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Basic Personal Injury Settlement Breakdown: How Much Goes in My Pocket?

Personal Injury Settlement Breakdown. How Much Do You Get? - Brooks Law GroupPersonal Injury Settlement Breakdown. How Much Do You Get? - Brooks Law Group

“How much money will I get for my personal injury settlement?” It’s one of the most common questions we get at Brooks Law Group.

It’s not hard to understand why. You’re hurt. You’re under serious financial strain, and someone else is responsible for your injuries. You shouldn’t have to pay. However, many factors determine how much money you will take home if you win your case.

Severity of the Injuries

The goal of a personal injury claim is to provide compensation that accounts for your financial losses, estimated future expenses, and the long-term implications of the accident. The extent of your injuries makes a huge difference in the case value. Severe injuries, especially ones where a full recovery is impossible, will drive up the amount the case is worth.

Who is at Fault

In Florida, you can obtain compensation for an accident even if you are partly responsible for it. This is because the state uses a pure comparative negligence standard to determine fault. According to the law, you can recover compensation even if you are 99 percent to blame for an accident. Working with a personal injury lawyer is critical in cases where fault is in dispute. Being assigned an unfair portion of fault will mean less money in your pocket.

Individual Factors

Your general health and any pre-existing conditions before the accident can impact your settlement amount. If you hurt your back in a slip and fall accident but have a history of back problems, it can complicate negotiations with the insurance company

Here, our personal injury lawyers have compiled a list of things that can impact your ultimate take-home settlement amount. You can also check out our Personal Injury Calculator to get an estimate of what your case is worth.

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Costs of Bringing a Claim

What Does It Cost To Bring A Claim? - Brooks Law GroupWhat Does It Cost To Bring A Claim? - Brooks Law Group

You Won Your Case — Is It Time to Get Paid?

Once your case has settled, certain costs will need to be subtracted from the settlement amount before you are paid. These include:

  • Attorney’s fees: When you hired your lawyer, you agreed on a percentage that the attorney would be paid if your case won (usually between 33 1/3 and 40 percent). The attorney’s fee will be the first thing deducted from your settlement award.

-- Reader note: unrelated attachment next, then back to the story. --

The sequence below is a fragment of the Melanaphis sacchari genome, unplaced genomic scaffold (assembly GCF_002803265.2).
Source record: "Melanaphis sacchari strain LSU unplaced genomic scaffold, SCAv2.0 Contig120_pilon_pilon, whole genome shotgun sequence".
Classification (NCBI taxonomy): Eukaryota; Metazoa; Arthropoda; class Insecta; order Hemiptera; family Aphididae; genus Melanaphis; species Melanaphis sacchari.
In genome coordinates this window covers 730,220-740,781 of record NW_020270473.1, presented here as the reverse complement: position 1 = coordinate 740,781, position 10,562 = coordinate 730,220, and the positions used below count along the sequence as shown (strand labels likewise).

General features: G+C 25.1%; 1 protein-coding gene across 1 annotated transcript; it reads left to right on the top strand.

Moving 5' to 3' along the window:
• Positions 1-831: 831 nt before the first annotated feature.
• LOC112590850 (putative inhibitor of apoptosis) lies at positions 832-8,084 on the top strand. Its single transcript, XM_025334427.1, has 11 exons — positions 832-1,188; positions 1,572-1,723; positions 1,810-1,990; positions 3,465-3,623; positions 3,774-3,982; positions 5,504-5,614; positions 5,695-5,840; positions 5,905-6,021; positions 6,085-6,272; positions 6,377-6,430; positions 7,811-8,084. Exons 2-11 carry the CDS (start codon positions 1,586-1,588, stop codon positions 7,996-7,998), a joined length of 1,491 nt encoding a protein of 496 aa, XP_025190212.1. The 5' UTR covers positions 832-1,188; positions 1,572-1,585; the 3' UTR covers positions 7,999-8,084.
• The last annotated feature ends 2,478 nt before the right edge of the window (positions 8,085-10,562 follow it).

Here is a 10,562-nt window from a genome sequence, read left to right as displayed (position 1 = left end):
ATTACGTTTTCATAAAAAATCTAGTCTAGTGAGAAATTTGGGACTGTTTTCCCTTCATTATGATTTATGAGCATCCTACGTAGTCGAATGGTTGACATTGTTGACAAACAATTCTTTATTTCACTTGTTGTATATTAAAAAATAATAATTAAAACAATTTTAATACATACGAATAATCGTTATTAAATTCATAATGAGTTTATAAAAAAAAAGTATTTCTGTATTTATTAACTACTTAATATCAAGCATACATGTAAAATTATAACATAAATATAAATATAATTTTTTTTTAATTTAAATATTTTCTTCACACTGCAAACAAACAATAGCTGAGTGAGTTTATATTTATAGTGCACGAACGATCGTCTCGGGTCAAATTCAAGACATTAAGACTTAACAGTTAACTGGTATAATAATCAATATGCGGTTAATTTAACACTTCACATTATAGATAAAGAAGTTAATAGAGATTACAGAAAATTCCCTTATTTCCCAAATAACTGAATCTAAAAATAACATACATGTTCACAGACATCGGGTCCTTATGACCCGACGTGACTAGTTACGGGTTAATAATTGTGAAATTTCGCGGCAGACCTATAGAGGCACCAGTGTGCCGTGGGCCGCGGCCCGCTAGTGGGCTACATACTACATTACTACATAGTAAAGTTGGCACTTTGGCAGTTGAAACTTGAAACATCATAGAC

• Case costs: You will also be responsible for certain case costs, such as the charge for medical records, copy charges, and postage for pre-suit cases. These fees will be taken out of your settlement as well.
  • Medical liens and expenses: Medical providers, health insurance companies, and other agencies may place a lien, or hold, on your settlement or judgment to pay for debts that you owe for treatment received. Paying off these liens will also come out of your settlement, but a savvy personal injury lawyer will conduct lien negotiations to reduce your bills and send you home with the most amount of money possible. While Brooks Law Group cannot guarantee that every provider will lower your outstanding expenses, we can promise that we’ll do everything in our power to maximize your settlement amount.

Remember that our lawyers only take cases on a contingency fee basis. That means that we only get paid if we obtain a settlement for you.

Brooks Law Group works on a contingency basis. This means that we only get paid if you do through your personal injury settlement. You can learn more about affording legal help here.

Hurt in Central Florida? Contact Us Now

If you were hurt in an accident in Tampa, Winter Haven, Lakeland, Auburndale, or the surrounding communities, a personal injury lawyer from Brooks Law Group will push aggressively for maximum compensation for you. Call or contact us today for a free consultation.

This post was originally published October, 2020 and has been updated for accuracy and comprehensiveness in June 2021.

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